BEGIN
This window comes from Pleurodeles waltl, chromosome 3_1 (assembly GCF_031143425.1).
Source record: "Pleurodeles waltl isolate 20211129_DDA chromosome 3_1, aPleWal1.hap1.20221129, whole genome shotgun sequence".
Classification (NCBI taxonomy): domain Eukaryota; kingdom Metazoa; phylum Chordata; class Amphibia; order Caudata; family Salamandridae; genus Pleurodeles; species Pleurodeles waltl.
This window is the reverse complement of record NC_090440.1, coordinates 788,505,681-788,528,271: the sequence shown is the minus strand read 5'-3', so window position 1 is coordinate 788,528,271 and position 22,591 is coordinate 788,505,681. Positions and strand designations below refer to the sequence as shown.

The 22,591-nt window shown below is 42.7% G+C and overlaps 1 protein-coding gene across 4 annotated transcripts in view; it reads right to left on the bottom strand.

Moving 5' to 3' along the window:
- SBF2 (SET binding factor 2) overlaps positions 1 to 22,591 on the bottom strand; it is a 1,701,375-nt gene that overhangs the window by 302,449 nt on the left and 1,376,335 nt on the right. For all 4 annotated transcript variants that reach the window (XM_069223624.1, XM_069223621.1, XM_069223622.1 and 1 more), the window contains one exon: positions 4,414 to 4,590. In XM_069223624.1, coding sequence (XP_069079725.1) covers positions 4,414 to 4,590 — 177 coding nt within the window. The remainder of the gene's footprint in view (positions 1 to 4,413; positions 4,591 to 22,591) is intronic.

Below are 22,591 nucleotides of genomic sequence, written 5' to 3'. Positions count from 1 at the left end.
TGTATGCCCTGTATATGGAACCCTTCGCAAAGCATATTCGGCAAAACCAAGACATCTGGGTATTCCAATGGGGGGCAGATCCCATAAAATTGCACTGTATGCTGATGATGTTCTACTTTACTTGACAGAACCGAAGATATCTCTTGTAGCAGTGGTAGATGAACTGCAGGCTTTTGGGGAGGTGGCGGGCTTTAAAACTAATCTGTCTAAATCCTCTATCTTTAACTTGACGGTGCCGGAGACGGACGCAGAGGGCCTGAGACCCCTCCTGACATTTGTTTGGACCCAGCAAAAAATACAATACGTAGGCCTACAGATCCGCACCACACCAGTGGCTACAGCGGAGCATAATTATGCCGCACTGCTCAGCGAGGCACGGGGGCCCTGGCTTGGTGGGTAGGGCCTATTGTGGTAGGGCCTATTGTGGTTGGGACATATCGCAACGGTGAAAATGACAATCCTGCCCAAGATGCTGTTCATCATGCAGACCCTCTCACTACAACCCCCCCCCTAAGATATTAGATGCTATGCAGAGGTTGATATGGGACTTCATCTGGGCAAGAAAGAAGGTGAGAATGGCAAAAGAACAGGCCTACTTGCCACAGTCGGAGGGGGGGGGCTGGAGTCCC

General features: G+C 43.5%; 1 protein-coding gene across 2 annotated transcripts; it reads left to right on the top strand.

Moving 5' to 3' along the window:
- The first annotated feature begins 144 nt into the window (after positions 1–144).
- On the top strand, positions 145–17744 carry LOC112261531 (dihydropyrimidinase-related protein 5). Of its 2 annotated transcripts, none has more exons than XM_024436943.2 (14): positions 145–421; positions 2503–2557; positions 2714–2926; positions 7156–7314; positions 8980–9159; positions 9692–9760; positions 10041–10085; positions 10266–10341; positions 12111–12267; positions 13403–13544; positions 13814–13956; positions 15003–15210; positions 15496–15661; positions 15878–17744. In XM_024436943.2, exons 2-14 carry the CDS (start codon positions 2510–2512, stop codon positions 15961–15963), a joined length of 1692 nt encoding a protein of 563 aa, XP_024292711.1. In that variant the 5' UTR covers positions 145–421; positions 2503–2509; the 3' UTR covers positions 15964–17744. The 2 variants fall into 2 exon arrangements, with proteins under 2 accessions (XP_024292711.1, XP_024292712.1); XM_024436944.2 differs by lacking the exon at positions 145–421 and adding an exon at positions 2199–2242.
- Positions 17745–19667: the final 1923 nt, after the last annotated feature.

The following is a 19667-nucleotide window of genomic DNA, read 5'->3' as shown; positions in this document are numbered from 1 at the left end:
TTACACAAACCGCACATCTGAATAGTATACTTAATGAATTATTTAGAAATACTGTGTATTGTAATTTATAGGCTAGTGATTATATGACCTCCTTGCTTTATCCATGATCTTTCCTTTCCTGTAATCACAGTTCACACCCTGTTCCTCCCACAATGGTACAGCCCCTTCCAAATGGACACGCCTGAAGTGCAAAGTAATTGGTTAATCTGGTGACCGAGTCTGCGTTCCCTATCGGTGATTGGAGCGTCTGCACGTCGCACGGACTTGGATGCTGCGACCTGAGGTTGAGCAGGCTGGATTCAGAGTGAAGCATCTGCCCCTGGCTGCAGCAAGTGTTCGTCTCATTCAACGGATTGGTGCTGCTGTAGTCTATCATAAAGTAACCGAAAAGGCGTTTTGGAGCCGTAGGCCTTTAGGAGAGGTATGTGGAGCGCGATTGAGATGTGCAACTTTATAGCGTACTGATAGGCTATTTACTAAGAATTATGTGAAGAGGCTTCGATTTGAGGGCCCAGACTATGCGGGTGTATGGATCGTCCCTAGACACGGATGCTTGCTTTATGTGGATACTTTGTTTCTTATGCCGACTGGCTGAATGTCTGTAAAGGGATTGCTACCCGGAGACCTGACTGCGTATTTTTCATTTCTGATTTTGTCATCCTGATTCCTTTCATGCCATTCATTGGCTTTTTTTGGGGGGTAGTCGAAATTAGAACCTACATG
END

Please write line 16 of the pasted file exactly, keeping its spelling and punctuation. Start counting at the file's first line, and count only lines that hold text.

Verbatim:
TTACACAAACCGCACATCTGAATAGTATACTTAATGAATTATTTAGAAATACTGTGTATTGTAATTTATAGGCTAGTGATTATATGACCTCCTTGCTTTATCCATGATCTTTCCTTTCCTGTAATCACAGTTCACACCCTGTTCCTCCCACAATGGTACAGCCCCTTCCAAATGGACACGCCTGAAGTGCAAAGTAATTGGTTAATCTGGTGACCGAGTCTGCGTTCCCTATCGGTGATTGGAGCGTCTGCACGTCGCACGGACTTGGATGCTGCGACCTGAGGTTGAGCAGGCTGGATTCAGAGTGAAGCATCTGCCCCTGGCTGCAGCAAGTGTTCGTCTCATTCAACGGATTGGTGCTGCTGTAGTCTATCATAAAGTAACCGAAAAGGCGTTTTGGAGCCGTAGGCCTTTAGGAGAGGTATGTGGAGCGCGATTGAGATGTGCAACTTTATAGCGTACTGATAGGCTATTTACTAAGAATTATGTGAAGAGGCTTCGATTTGAGGGCCCAGACTATGCGGGTGTATGGATCGTCCCTAGACACGGATGCTTGCTTTATGTGGATACTTTGTTTCTTATGCCGACTGGCTGAATGTCTGTAAAGGGATTGCTACCCGGAGACCTGACTGCGTATTTTTCATTTCTGATTTTGTCATCCTGATTCCTTTCATGCCATTCATTGGCTTTTTTTGGGGGGTAGTCGAAATTAGAACCTACATG